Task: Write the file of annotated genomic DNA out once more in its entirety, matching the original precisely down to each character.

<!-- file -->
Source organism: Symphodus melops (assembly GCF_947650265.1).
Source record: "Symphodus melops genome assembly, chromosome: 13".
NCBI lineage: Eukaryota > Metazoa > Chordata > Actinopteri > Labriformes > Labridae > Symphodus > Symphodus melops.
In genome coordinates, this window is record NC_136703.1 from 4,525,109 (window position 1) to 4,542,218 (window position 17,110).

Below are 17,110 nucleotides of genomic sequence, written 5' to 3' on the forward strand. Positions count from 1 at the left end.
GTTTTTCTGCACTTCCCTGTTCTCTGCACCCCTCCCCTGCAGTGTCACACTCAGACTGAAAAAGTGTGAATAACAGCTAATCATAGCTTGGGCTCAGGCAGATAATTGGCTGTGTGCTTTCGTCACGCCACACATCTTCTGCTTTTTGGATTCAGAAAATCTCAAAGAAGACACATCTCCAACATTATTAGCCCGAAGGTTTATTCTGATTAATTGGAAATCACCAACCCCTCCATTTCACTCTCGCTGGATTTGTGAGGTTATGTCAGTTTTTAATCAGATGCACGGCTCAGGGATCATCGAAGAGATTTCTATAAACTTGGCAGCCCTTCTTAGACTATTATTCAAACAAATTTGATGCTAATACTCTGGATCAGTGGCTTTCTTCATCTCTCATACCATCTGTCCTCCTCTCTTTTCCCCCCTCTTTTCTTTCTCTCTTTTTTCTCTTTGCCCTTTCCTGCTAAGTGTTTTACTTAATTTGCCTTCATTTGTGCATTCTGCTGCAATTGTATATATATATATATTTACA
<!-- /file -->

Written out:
Source organism: Symphodus melops (assembly GCF_947650265.1).
Source record: "Symphodus melops genome assembly, chromosome: 13".
NCBI lineage: Eukaryota > Metazoa > Chordata > Actinopteri > Labriformes > Labridae > Symphodus > Symphodus melops.
In genome coordinates, this window is record NC_136703.1 from 4,525,109 (window position 1) to 4,542,218 (window position 17,110).

Below are 17,110 nucleotides of genomic sequence, written 5' to 3' on the forward strand. Positions count from 1 at the left end.
GTTTTTCTGCACTTCCCTGTTCTCTGCACCCCTCCCCTGCAGTGTCACACTCAGACTGAAAAAGTGTGAATAACAGCTAATCATAGCTTGGGCTCAGGCAGATAATTGGCTGTGTGCTTTCGTCACGCCACACATCTTCTGCTTTTTGGATTCAGAAAATCTCAAAGAAGACACATCTCCAACATTATTAGCCCGAAGGTTTATTCTGATTAATTGGAAATCACCAACCCCTCCATTTCACTCTCGCTGGATTTGTGAGGTTATGTCAGTTTTTAATCAGATGCACGGCTCAGGGATCATCGAAGAGATTTCTATAAACTTGGCAGCCCTTCTTAGACTATTATTCAAACAAATTTGATGCTAATACTCTGGATCAGTGGCTTTCTTCATCTCTCATACCATCTGTCCTCCTCTCTTTTCCCCCCTCTTTTCTTTCTCTCTTTTTTCTCTTTGCCCTTTCCTGCTAAGTGTTTTACTTAATTTGCCTTCATTTGTGCATTCTGCTGCAATTGTATATATATATATATTTACA